Maupertuis-Diderot debate

Pierre Maupertuis



vs.
Denis Diderot
Pierre Maupertuis
(1698-1758)

Denis Diderot
(1713-1784)
(add synopsis)
In debates, Maupertuis-Diderot debate was a 1750s debate between Frenchmen mathematician-philosopher Pierre Maupertuis (1698-1758) and philosopher-encyclopedist Denis Diderot (1713-1784) described, by Australian philosopher Charles Wolfe, as an “exchange or polemic of two authors trading accusations of atheism” , surrounding the definition of matter and molecule, in respect to the questions of the origins, emergence, and or underlying materialistic nature of cherished concepts such as: life, desire, memory, intelligence, and feelings. [1]

Overview
In 1751, French mathematician, physicist, and philosopher Pierre Maupertuis (1698-1758) published System of Nature: Essay on Organized Bodies, originally under the pseudonym of Dr. Baumann, in which he described a living minima which he termed “molecules”, endowed with “desire, memory, and intelligence.” Herein, Maupertuis explains his views as follows: [2]

“Should we speak here of this absurd system, if a system it is, imagined by an impious philosopher, adorned by a great poet with all the richness of his art, a system that libertines of our time would like to revive? This system admits as principles of the universe only eternal atoms, devoid of feelings and intelligence, the fortuitous encounters of which formed all things: an accidental organization generates the soul, which is destroyed as soon as the organization ceases … Never will the formation of any organized body be explained solely by the physical properties of matter; to be convinced of this one need only read the writings of the philosophers who have tried this explanation, from Epicurus to Descartes.”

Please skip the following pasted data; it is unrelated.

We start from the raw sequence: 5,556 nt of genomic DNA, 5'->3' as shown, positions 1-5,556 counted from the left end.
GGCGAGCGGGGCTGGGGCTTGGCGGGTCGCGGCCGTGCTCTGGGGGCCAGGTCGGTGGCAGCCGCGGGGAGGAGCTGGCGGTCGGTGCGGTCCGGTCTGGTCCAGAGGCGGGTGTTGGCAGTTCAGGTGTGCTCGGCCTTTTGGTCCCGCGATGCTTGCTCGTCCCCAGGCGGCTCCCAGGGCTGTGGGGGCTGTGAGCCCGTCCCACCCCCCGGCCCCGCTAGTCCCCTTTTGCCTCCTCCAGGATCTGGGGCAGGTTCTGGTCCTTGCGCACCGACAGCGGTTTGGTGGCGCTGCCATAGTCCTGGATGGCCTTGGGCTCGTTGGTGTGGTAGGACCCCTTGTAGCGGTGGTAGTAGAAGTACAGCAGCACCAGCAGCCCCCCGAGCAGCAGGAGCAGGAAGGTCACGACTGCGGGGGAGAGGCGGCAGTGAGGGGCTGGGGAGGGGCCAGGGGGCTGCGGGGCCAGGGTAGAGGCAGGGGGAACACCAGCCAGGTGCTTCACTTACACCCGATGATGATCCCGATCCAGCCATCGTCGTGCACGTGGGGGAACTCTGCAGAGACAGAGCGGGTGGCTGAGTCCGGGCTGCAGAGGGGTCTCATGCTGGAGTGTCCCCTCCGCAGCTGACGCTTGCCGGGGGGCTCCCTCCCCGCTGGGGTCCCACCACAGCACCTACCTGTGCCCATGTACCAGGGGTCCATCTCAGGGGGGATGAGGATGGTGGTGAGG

Maupertuis, according to Australian philosopher Charles Wolfe (2010), was Leibnizian, of sorts, believing his molecules to possess higher-level ‘mental’ properties. A Leibnizian, according to Wolfe, using Julien la Mettrie’s definition (Man a Machine, 1747), was someone who “spiritualized matter rather than materialized the soul.”

In 1753, French philosopher and encyclopedist Denis Diderot (1713-1784) published Thoughts on the Interpretation of Nature, also published anonymously, wherein he began to critique Maupertuis’ living minima theory. [3]

See also
Heisenberg-Pauli dialogue

References
1. Wolfe, Charles T. (2010). “Endowed Molecules and Emergent Organization: the Maupertuis-Diderot Debate” (abs) (Ѻ), Earth Science and Medicine, 15(1-2):38-65; in: Transitions and Boarders Between Animals, Humans and Machines 1600-1800 (editor: Tobias Cheung) (§3:38-65). BRILL, 2010.
2. (a) Maupertuis, Pierre. (1751). System of Nature: Essay on Organized Bodies (Systeme de la nature ou Essai sur les corps organises) (original Latin title: Dissertatio inauguralis metaphysica de universali naturae systemate) (pseudonym: Dr. Baumann). Berlin.
(b) Wolfe, Charles T. (2010). “Endowed Molecules and Emergent Organization: the Maupertuis-Diderot Debate” (abs) (Ѻ), Earth Science and Medicine, 15(1-2):38-65.
3. (a) Diderot, Denis. (1753). Thoughts on the Interpretation of Nature (Pensées sur l'interprétation de la nature). Paris.
(b) Thoughts on the Interpretation of Nature (French → English) – Wikipedia.
(c) Wolfe, Charles T. (2010). “Endowed Molecules and Emergent Organization: the Maupertuis-Diderot Debate” (abs) (Ѻ), Earth Science and Medicine, 15(1-2):38-65; in: Transitions and Boarders Between Animals, Humans and Machines 1600-1800 (editor: Tobias Cheung) (§3:38-65). BRILL, 2010.

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